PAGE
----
I met Norman Mailer in the early 1990s, during a party at the New York Athletic Club. The party was for Mailer's friend Richard Stratton, who had a novel out, and Mailer was the host, holding court at the bar, a flushed grin on his face.
Knowing almost no one, I kept to the corners, avoiding Mailer altogether. Still, I couldn't help looking at him periodically, and at one point, I caught his eye.
For a moment, the two of us watched each other, until I turned away. I hadn't taken more than a step or two, though, when I felt a tap on my shoulder, and there was Mailer, hand extended, having come over to introduce himself.
That story illustrates everything one needs to know about Norman Mailer, casting the two essential, contradictory threads of his personality, the ego and the insecurity, in sharp relief.
Mailer, after all, was the sort of author who could both dazzle and infuriate, often within the space of a single paragraph. He was a major talent who could not keep himself from reminding you that he was a major talent, an astute observer of his moment, who tended to operate as if that moment were entirely his.
He was equally famous for his writing and his exploits: the precocious 25-year-old whose 1948 debut, "The Naked and the Dead," is considered by many the greatest American war novel ever written; the provocateur who co-founded the Village Voice in 1955 and, 14 years later, ran for mayor of New York on a secession ticket (Jimmy Breslin was his running mate), with a slogan urging, "Vote the scoundrels in."
Although he liked to dismiss journalism as less than artful -- "generally speaking," he told the St. Petersburg Times in 2004, "journalism is sloppy writing, and unless you have a real talent, it can injure you to write too quickly" -- his legacy rests on "The Armies of the Night" and "The Executioner's Song," the book-length works of reportage for which he won Pulitzer prizes in 1969 and 1980, respectively.
Mailer, for his part, preferred to think of himself as a "novelist," which he saw as the writer's highest calling, even though his own fiction was often sprawling and flawed. In his final book, "On God: An Uncommon Conversation" (published only 3 1/2 weeks ago), he referred to God as a supreme artist, the novelist at the heart of the universe. This tells us more than a little about where his sensibilities stood.
And yet, the fascinating thing about Mailer was that he remained so, well, fascinating, so much at the center of our cultural life.
Partly, it was his prose style, which even at its most self-promotional, was scalpel-sharp and piercing, the expression of a mind that seemed to notice everything.
Even more, it had to do with Mailer's sense of engagement, of the writer as a public figure, the idea that art had a connection to the world.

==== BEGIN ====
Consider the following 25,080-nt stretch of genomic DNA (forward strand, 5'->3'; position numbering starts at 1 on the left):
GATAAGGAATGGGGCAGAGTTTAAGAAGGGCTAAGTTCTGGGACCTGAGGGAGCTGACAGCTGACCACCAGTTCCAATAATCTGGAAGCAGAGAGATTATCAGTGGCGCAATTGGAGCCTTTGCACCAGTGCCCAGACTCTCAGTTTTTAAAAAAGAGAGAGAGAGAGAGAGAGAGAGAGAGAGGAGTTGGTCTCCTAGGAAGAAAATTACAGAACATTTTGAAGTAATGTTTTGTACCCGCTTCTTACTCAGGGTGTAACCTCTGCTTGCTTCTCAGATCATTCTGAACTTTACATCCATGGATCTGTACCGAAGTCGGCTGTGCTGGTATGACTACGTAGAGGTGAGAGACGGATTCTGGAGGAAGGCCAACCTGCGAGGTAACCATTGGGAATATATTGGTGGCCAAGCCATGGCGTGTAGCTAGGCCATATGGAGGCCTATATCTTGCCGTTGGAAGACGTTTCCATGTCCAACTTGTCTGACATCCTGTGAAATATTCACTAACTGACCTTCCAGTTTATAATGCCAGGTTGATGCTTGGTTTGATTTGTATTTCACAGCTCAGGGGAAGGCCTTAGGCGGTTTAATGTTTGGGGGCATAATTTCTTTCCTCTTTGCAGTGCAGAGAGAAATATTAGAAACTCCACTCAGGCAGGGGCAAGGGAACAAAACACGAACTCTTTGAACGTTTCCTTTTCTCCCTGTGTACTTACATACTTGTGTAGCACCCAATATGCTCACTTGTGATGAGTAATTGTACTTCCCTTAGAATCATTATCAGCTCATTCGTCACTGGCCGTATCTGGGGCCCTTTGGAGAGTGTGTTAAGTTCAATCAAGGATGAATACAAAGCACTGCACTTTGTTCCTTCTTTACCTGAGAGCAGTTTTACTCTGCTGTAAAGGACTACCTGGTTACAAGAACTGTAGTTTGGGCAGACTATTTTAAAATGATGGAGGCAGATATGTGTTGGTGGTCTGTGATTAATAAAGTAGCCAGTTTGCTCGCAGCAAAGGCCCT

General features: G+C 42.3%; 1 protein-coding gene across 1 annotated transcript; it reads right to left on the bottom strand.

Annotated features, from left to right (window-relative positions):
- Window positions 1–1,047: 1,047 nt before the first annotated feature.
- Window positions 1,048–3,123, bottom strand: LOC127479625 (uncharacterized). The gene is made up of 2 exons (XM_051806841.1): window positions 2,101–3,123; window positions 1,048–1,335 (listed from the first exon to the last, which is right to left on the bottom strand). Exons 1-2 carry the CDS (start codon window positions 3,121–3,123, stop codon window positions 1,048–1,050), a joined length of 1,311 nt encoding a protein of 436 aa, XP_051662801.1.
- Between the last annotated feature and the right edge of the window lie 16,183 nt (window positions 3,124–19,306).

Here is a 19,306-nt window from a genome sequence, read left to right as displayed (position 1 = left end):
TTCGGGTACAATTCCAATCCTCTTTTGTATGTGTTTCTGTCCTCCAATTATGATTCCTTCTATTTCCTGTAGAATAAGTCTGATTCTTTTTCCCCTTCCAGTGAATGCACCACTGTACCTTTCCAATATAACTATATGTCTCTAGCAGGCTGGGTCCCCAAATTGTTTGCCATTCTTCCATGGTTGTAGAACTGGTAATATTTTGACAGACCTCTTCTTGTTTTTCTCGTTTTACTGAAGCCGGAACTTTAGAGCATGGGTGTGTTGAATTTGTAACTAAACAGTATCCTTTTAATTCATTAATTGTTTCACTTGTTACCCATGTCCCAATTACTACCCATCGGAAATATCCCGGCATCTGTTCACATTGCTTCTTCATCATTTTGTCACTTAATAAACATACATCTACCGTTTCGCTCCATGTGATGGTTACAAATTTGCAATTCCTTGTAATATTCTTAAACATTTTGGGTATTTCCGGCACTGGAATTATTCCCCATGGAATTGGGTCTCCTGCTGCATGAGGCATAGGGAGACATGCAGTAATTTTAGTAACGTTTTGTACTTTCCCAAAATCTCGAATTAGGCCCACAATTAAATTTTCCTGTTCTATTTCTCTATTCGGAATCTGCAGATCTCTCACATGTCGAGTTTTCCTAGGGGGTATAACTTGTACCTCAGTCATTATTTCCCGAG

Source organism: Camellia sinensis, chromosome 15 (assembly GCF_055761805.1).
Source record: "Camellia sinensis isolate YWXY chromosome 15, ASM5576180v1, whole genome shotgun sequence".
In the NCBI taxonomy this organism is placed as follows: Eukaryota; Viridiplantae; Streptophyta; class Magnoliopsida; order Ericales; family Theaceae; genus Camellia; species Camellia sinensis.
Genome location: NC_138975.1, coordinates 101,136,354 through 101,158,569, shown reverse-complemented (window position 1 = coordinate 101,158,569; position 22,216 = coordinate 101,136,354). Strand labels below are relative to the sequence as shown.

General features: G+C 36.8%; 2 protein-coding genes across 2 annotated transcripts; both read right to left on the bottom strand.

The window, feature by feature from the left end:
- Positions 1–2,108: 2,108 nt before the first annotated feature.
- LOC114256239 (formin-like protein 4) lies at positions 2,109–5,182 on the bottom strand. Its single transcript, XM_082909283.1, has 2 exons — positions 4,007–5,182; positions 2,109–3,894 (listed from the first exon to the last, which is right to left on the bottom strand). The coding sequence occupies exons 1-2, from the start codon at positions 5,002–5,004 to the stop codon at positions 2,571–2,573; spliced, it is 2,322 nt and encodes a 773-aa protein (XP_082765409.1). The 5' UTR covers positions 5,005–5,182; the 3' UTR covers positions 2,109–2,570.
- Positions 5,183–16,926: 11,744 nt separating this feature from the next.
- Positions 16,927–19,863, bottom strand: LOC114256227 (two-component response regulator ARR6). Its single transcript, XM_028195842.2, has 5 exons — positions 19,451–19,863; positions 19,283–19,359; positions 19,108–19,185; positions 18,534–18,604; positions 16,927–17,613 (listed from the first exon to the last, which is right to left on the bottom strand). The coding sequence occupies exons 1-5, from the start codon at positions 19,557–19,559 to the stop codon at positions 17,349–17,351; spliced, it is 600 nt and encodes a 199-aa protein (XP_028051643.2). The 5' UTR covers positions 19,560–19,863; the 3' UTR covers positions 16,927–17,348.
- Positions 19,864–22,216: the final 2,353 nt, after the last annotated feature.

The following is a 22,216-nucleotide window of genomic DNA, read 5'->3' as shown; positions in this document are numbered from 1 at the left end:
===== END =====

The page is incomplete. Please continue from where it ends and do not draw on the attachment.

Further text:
That's a notion Mailer took from the French writers of the 1940s and 1950s, people like Albert Camus and Jean-Paul Sartre, for whom literature was a form of confrontation, a way of wrestling with the times.
Mailer explored this in both nonfiction and fiction: a 1967 novel was called "Why Are We in Vietnam?" At times, he failed, maddeningly; his 1957 essay, "The White Negro," now reads as a bit of pseudo-hipster posturing, while his infamous stance on the women's movement came off as shockingly uninformed.
Perhaps his greatest misstep had to do with Jack Henry Abbott, an ex-convict he championed for his writing; six weeks after his parole, amid a swelter of publicity for his book of prison letters, "In the Belly of the Beast," Abbott killed a waiter in a Manhattan eatery. Years later, Mailer would call the experience "another episode in my life in which I can find nothing to cheer about or nothing to take pride in."
Mailer's critics saw the Abbott saga as yet another symbol of the author's ego: He so loved the idea of discovering this writer that he overlooked the danger in the man he'd helped unleash.
Abbott, though, was emblematic of Mailer in another way -- his attraction to iconic individuals, people he might frame as metaphors. His work is dotted with such figures: Gary Gilmore, Lee Harvey Oswald, Adolf Hitler, Jesus Christ.
On the one hand, this, too, has everything to do with ego, but on the other, there's something more profound at stake. What Mailer was after was a mythology of the modern era, an era bounded by war, celebrity and religion, and played out across a vast social divide.
It's been said that no other major American author wrote so many bad books, and especially in the 1970s, when he produced glorified works-for-hire like "Marilyn" and "The Fight" while duking it out with Gore Vidal on the Dick Cavett Show. He drifted into caricature in those years. But what makes Mailer remarkable is that he never disavowed any of it; instead, he saw it all as part of his writing life.
In 1998, to commemorate his 75th birthday and the 50th anniversary of "The Naked and the Dead," he published a retrospective volume, "The Time of Our Time." It's a revealing book for a variety of reasons, not least because Mailer left nothing out. There it all is: the brilliant reportage and the inconsistent fiction, the literature and the hack work side by side.
Ego? Perhaps. Insecurity? Maybe. Yet more to the point, what Mailer put on display is what, for better and for worse, his whole career was about: one man's struggle to come to terms with himself and the times he'd been born into, a portrait of the artist as he really was.
David L. Ulin is book editor of The Times.